The biggest barriers people with disabilities encounter are other people
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Responding to Disability: A Question of Attitude

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This questionnaire is designed to stimulate thinking and dialogue. It is not intended to test knowledge of disability or attitudes toward people with disabilities. As people increasingly find themselves in situations involving people who are disabled they need to make quick decisions on how to respond. This questionnaire provides an opportunity to think about situations involving people with disabilities, to respond, and then to consider the various responses more carefully.

Q. You are teaching a freshman college class in which there is one student with a disability. This student is working very hard and doing the best she can. However, even her best work is only "D" quality. She is very eager to do well. You are afraid that if you give her a "D" she will get discouraged and give up. It is time for mid-term grades; you should:
a) give her a "D" and ask her if she would like to make an appointment to discuss ways of improving.
b) give her a "C" because she is doing well if you take into account the educational barriers she is facing.
c) talk to her and encourage her to drop the class and enroll in an easier program of study.

a) give her a "D" and ask her if she would like to make an appointment to discuss ways of improving.
It is both dishonest and patronizing to give a person with a disability a better grade than he or she has earned. In their demand for reasonable accommodation, people with disabilities and their advocates are not requesting special favors or relaxed standards. If a student is not competing adequately in a given situation, the situation needs to be explored honestly.
The person may be doing poorly because of the presence of artificial barriers that can be modified or eliminated. For example, this student may be doing poorly because of a lack of access to critical classroom material (i.e., an inaccessible reserve reading room, a lecture course that is not interpreted in sign language, books that have not yet been put on cassette tape or made into braille, testing procedures that have not been modified). Giving a better grade than deserved, or encouraging the student to try an easier course, would remove her from this learning situation before the situation had been explored. In some cases you might never discover that her poor performance may lie not in her disability or in her aptitude, but in artificial but overlooked educational barriers that could be modified. By making modifications that eliminate competitive disadvantages, student performance often can improve without sacrificing standards or granting special or unfair privileges.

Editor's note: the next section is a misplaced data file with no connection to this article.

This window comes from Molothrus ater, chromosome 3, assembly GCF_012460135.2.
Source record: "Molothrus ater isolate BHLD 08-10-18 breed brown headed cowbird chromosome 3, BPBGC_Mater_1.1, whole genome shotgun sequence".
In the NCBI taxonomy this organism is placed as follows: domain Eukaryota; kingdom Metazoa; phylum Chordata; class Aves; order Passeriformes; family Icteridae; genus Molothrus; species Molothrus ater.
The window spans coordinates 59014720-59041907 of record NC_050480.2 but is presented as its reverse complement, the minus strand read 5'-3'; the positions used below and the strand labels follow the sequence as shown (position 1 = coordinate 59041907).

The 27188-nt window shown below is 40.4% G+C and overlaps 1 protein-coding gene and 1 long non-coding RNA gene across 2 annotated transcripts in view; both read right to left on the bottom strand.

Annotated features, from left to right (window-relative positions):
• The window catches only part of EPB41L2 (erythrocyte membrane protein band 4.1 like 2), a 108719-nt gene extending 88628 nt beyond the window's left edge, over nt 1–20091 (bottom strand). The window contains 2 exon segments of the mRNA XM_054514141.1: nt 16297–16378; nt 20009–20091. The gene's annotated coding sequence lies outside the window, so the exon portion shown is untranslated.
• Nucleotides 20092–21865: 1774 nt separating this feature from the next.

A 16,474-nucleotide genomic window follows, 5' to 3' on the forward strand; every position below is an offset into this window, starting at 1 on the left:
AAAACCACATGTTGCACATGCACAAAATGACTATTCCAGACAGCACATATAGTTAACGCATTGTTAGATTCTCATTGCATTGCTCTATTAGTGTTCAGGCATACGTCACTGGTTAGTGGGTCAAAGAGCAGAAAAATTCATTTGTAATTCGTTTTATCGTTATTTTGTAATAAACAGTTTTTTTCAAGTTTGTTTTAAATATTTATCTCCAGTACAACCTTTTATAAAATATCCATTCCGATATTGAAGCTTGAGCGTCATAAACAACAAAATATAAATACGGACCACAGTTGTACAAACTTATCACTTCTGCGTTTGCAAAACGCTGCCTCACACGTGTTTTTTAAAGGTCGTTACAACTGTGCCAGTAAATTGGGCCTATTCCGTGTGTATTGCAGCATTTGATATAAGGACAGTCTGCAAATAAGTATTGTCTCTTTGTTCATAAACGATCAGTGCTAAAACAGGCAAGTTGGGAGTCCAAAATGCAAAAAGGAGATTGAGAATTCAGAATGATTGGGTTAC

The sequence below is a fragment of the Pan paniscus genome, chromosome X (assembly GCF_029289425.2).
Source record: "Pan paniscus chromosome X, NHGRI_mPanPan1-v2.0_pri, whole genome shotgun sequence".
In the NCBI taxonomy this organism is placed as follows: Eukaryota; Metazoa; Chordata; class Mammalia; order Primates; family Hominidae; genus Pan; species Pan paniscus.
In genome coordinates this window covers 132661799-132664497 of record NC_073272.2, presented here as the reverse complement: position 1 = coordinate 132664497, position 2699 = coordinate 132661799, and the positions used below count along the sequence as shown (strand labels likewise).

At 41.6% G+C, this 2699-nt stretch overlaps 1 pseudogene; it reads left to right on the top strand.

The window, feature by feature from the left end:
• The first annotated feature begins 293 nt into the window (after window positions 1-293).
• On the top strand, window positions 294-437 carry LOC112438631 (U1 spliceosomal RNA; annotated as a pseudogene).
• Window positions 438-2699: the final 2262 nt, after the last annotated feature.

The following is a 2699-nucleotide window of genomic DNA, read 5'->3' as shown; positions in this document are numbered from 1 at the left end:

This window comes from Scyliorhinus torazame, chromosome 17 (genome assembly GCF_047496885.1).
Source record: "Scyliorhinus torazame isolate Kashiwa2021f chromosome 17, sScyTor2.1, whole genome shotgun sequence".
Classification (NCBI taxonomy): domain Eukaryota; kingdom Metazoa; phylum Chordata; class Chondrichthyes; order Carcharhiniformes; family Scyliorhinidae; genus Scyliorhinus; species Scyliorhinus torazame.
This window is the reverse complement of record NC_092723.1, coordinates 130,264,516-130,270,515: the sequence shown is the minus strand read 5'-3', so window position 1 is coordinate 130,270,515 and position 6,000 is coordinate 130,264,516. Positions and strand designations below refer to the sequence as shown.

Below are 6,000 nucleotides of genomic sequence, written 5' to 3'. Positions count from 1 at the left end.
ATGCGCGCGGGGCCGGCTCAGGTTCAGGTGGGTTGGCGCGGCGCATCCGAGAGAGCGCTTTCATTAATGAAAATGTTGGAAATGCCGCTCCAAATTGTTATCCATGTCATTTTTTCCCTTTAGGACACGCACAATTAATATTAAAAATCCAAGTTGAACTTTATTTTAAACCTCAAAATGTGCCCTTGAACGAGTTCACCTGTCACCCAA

On the other hand, this student may be doing poorly because she was not adequately prepared for college level work. Rather than passing the student on, you should give her honest feedback and help prepare her for the reality that sooner or later she may need to do some remedial work. If other professors are passing this student on, giving her better grades than she deserves, she may choose not to believe you. However, at some point she will need to come to grips with the reality of her performance level. The sooner this occurs, the easier it will be to remedy.
Finally, this student may be doing poorly because she is not college material. If she really wants to continue with college, despite feedback that she may not succeed, she should be allowed to try. All of us learn as much from our failures as from our successes. People with disabilities have often been sheltered from failure and have thus missed valuable learning opportunities. Students with disabilities should not be set up for failure, but they should not be treated as exceptionally fragile either. We all have a "right to fail."